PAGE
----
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Tuesday, July 22, 2014

Adventures in Air Conditioning Part 2.

Such is the life of a home owner.  Next to owning a boat, I cannot think of another consumer item into which vast quantities of cash flow, besides your home.  Many of these costs, while yielding a tangible benefit, are of little comfort--such as a new roof is necessary, but you don't really think about it.  Or a new water heater, or fridge, etc.  Some appliances are a necessary part of life, and none more so than the central air conditioning in your Texas house.  You'll understand this most acutely, when your A/C croaks in late July...ask me how I know.  Remember a year or so ago, when we when through the process of replacing the compressor motor?

Yeah, the A/C died again last Friday night.  Lucky for us, it was cool Friday night, and Saturday afternoon the A/C man came and worked on the system.  It ran like a charm Saturday night, but by noon Sunday, the core of the 17yr old issue, a valve, was sticking again.  To try to fix the valve and replace the inside coil which has a leak, would be like pouring good money after bad, since the outside part of the system is 17 yrs old too, except for the motor we replaced about a year ago.  It would likely fail in another year or so, and have to be replaced with a unit incompatible (different coolant gas) than our current one.  So we'd still have to replace an almost new coil etc.
This part is actually still working...
Unlike the weekend, this week is starting off hot and humid.  Humidity is running 94% this morning, and the high will be 96*F with the rest of the week being much the same.  We broke down Sunday night with an emergency run to Big Box Mart and bought a small window A/C unit for the master bedroom, so that DH and I could sleep.   The kids have had to suffer in their rooms however.  But today should bring them some relief.  Our A/C man is bringing over a pair of loaner window units, which we will put in the kids' rooms.  That way even the dogs can have some A/C at night.  It was so hot in the rest of the house last night that I insisted that old dog Cody sleep in our room, under the bed.  It was the only place he would lie quietly without constant panting.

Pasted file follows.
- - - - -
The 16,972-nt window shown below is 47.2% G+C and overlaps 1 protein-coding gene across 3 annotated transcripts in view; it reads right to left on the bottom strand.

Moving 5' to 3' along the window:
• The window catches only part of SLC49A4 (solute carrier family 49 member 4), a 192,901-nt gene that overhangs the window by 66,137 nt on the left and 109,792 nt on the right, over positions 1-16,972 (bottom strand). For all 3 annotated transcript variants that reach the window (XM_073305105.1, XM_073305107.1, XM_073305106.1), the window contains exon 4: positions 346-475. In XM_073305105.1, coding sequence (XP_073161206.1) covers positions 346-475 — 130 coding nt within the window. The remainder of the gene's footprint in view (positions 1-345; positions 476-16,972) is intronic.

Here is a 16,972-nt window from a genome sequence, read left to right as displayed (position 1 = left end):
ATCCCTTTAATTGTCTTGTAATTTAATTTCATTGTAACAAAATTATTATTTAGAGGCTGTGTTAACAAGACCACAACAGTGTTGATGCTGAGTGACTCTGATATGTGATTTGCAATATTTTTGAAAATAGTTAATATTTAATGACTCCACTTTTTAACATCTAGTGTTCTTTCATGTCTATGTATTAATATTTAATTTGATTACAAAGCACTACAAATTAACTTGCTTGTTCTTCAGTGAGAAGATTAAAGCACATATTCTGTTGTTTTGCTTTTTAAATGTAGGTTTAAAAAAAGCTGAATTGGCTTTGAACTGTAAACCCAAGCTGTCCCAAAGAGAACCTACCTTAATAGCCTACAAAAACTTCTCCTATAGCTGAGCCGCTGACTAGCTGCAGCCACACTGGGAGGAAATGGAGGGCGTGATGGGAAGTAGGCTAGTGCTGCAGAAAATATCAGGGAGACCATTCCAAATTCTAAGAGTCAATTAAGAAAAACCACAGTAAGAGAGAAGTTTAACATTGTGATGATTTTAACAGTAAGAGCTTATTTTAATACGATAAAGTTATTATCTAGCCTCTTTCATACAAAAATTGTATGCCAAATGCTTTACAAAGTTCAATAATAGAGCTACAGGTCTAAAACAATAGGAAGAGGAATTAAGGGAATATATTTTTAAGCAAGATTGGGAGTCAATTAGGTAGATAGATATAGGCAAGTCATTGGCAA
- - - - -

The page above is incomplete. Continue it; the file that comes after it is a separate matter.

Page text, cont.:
Pant, pant, pant!
The A/C won't be replaced until Friday.  That was the soonest the install crew could come do the work.  I think it's gonna be a long week!  Once done though, it will be most welcome, since this weekend is forecast for 100*F on Saturday.  Ahhh, welcome to Texas in July!  The new system should lower our electric bills, as it is far more efficient than the old unit.  The .gov has an efficiency scale, dubbed SEER (Seasonal Energy Efficiency Ratio), consumers can use to compare systems.  Our old one, best as I can tell from the web, rates around a 10. The scale tops out around 23, and higher is better.  The new unit is a SEER 16.  It will take a few years to offset the not-inconsequential cost of the new unit, but it should occur eventually.  And thanks to the Dave Ramsey plan, we don't need to sweat the cost (pun intended).

Sunday, July 20, 2014

50 years = 50 miles + 7 more for being late

Yesterday was the 30th annual Tour de Paris Texas, an amazingly well organized bicycle ride. Both DH and I have done it in the past and enjoyed ourselves, but we had never done it together. Since we ride at fairly different paces, there's only one good way for us to ever ride together comfortably--Serenity!

Yes, we rode our tandem on TdP. I was wanting to push our distance a little on the tandem, as we have plans for an 80 miler later in the fall, and so far our longest ride had been 41-42 miles. Plus, having turned the big Five-O back in December, I needed to fulfill a goal of riding 50 miles, one for every year I've been on this blue dirtball. Unfortunately the distance splits were either quite a bit shorter than our 41 mile high, or a fair bit longer than it.

What to do? What to do? We thought about riding the 60k distance, and then going a few miles down a longer route, turning around and riding back to the finish. This was the answer we chose, though not the one we actually did. At the SAG stop where the routes split, we headed off down the 90k route, planning on reversing course at 25.5 miles on the GPS. The road had other ideas though. Those first few miles were trending downhill...which meant a return ride all uphill. Not our favorite option on a tandem. On a downhill, gravity is your best friend on the tandem, but uphill? Not so much! As we hit that imaginary turnaround point, we both reached the same conclusion--better the unknown road ahead, than the long uphill behind us.

It occurred to me that the 90k route was over 50 miles, and I could hit my goal, plus a mile for every month I was late in meeting the goal. I watched the GPS tick the mileage up, until I saw this--

The Tour de Paris as usual, was very well supported, with 3 area bike shops providing mechanical and roving support, lots of volunteers manning the SAGs, a good selection of foods at the SAGs (even pickles and pickle juice for DH!), excellent route marking and law enforcement support to man the major intersections for safe traffic control. A lot of other rides could learn a lot from the good folks who put on the Tour de Paris.

It was a great way to reach a personal goal. We were both tired by the end of the ride, and the post-ride hamburger was most welcome. Plus, how often do you get to see the Eiffel Tower... in Texas?

Here's a look at our Strava data.

Friday, July 18, 2014

Color, texture, and light

These were taken yesterday, on a glorious rainy, chilly day in North Texas.